Sunday, January 13, 2019
Rockin' in the Days of Confusion # 1903 (starts 1/14/19)
This week we do a bit of cherry picking from past shows, resulting in an episode of Rockin' in the Days of Confusion that flat out rocks.
Title: Green-Eyed Lady
Source: LP: Sugarloaf
The unwritten rules of radio, particularly those concerning song length, were in transition in 1970. Take Sugarloaf's Green-Eyed Lady, for example. When first released as a single the 45 was virtually identical to the album version except that it faded out just short of the six-minute mark. This was about twice the allowed length under the old rules and it was soon replaced with an edited version that left out all the instrumental solos, coming in at just under three minutes. The label soon realized, however, that part of the original song's appeal (as heard on FM rock radio) was its organ solo, and a third single edit with that solo restored became the final, and most popular, version of Green-Eyed Lady. Meanwhile, though all of this, FM rock jocks continued to play the original album version heard here. Smart move on their part.
Artist: Black Sabbath
Title: Wasp/Behind The Wall Of Sleep/Bassically/N.I.B.
Source: CD: Black Sabbath
Label: Warner Brothers/Rhino
While feedback-laden bands like Blue Cheer are often credited with laying the foundations of what would come to be called heavy metal, Black Sabbath is generally considered to be the first actual heavy metal band. Tony Iommi, Ozzy Osbourne, Geezer Butler and Bill Ward didn't set out to create a whole new genre. They simply wanted to be the heaviest blues-rock band around. After seeing a movie marquee for an old Boris Karloff film called Black Sabbath and deciding that would make a good name for a band, however, the group soon began modifying their sound to more closely match their new name. The result was a debut album that would change the face of rock music forever. Probably the best known track on the Black Sabbath album is N.I.B., which closes out the LP's first side. Contrary to popular belief, N.I.B. is not a set of initials at all, but just the word nib done in capital letters with periods after each letter. According to Geezer Butler, who wrote the lyrics for N.I.B. "Originally it was Nib, which was Bill's beard. When I wrote N.I.B., I couldn't think of a title for the song, so I just called it Nib, after Bill's beard. To make it more intriguing I put punctuation marks in there to make it N.I.B. By the time it got to America, they translated it to Nativity In Black." On the album the song is preceded by a short bass solo from Butler, which in turn segues directly out of the previous track, Behind The Wall Of Sleep. For some reason (possibly to garner the group more royalties) Warner Brothers Records added extra song titles to the two tracks on the album cover and label to make them look like four separate pieces. The original British release, however, lists them as Behind The Wall Of Sleep and N.I.B.
Artist: Neil Young
Title: When You Dance I Can Really Love
Source: CD: After The Gold Rush
Writer(s): Neil Young
Neil Young's first solo LP, released in 1968, was made up mostly of acoustic pieces, showcasing his songwriting abilities. His second LP, with Crazy Horse, emphasized Young's rockier side, with classics like Cinnamon Girl, Cowgirl In The Sand and Down By The River. His third release, After The Gold Rush, attempted to strike a balance between the two. Probably the hardest-rocking tune of the album was When You Dance I Can Really Love, which was also released as a single, barely scraping the bottom reaches of the Hot 100. For some unknown reason, when After The Gold Rush was first issued on CD, the song was mistitled When You Dance You Can Really Love on the back cover, in the booklet and on the disc itself.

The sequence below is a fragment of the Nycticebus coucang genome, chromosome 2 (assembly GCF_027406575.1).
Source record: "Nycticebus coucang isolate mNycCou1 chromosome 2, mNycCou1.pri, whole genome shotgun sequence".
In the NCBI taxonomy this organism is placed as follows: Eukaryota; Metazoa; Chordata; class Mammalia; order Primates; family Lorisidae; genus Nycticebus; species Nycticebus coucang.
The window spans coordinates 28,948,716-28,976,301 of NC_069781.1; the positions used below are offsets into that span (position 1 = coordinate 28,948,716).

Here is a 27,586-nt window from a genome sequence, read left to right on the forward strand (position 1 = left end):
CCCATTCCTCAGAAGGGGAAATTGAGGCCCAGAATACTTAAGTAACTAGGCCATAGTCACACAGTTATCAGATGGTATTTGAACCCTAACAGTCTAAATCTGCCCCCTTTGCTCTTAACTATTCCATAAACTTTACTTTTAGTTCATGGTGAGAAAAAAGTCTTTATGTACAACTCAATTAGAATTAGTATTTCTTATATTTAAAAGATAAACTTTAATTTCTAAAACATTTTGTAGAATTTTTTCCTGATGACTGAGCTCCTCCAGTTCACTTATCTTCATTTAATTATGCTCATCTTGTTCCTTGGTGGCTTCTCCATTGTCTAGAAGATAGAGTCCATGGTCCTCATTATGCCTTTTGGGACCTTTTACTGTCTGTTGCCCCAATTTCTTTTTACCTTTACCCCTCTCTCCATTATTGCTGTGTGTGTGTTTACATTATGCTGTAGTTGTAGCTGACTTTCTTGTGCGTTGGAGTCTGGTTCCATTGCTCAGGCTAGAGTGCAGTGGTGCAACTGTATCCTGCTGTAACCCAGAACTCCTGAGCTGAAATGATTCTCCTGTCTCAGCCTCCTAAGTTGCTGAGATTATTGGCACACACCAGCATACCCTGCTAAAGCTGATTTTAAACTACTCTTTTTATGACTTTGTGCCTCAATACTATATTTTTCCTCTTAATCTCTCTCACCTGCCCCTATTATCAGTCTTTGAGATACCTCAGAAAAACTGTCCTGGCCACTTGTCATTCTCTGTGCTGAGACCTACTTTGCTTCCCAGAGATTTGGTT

Artist: Crosby, Stills And Nash
Title: Wooden Ships
Source: CD: Crosby, Stills And Nash
Among the various legendary characters on the late 60s San Francisco music scene, none is more reviled than Matthew Katz. His mistreatment of It's A Beautiful Day is legendary. Just about every band he managed was desperate to get out of their contract with him, including Moby Grape and Jefferson Airplane. In fact, it was because of the Airplane's fight to get out from under Katz's thumb that Paul Kantner did not get a writing credit for Wooden Ships on the first Crosby, Stills and Nash album. David Crosby had this to say on the matter: "Paul called me up and said that he was having this major duke-out with this horrible guy who was managing the band, and he was freezing everything their names were on. 'He might injunct the release of your record,' he told me. So we didn’t put Paul’s name on it for a while. In later versions, we made it very certain that he wrote it with us. Of course, we evened things up with him with a whole mess of cash when the record went huge." Although Jefferson Airplane eventually won their battle with Katz, others weren't so fortunate. Katz's San Francisco Sound still owns the rights to recordings by Moby Grape and It's A Beautiful Day, which explains why it's so hard to find quality copies of those recordings these days. Anyone want to take a guess how much the surviving members of those bands receive in royalties from the CD reissues of their albums? (Hint: at least one member of Moby Grape was known to have been living under a bridge at one point).
Title: We Are Heaven/South Side Of The Sky
Source: CD: Fragile
The fourth Yes album, Fragile, introduced the "classic" Yes lineup of John Anderson (vocals), Bill Bruford (drums), Steve Howe (guitar), Chris Squire (bass) and Rick Wakemen (keyboards), and features some of the band's best known songs. Four of the album's songs, including South Side Of The Sky, feature the entire band, while the remaining five tracks were contributed by the individual members. We Have Heaven, a multi-tracked Anderson solo piece, leads directly into South Side Of The Sky, and has a lyrical connection to the longer piece, as both songs address matters of mortality. South Side, according to new liner notes, is about a polar expedition that ends with the death of the entire party, with somewhat metaphorical references to mountain climbing as well. Anderson says the inspiration for the song's lyrics came from an article he read in which sleep was referred to as Death's little sister (of course Neil Gaiman fans know that Sleep is actually Death's little brother, not sister). Although the song is credited to Anderson and Squire, the basic guitar riff actually came from a composition played by Howe's previous band, Bodast, while the repeating piano arpeggio in the middle of the piece was provided by Wakeman.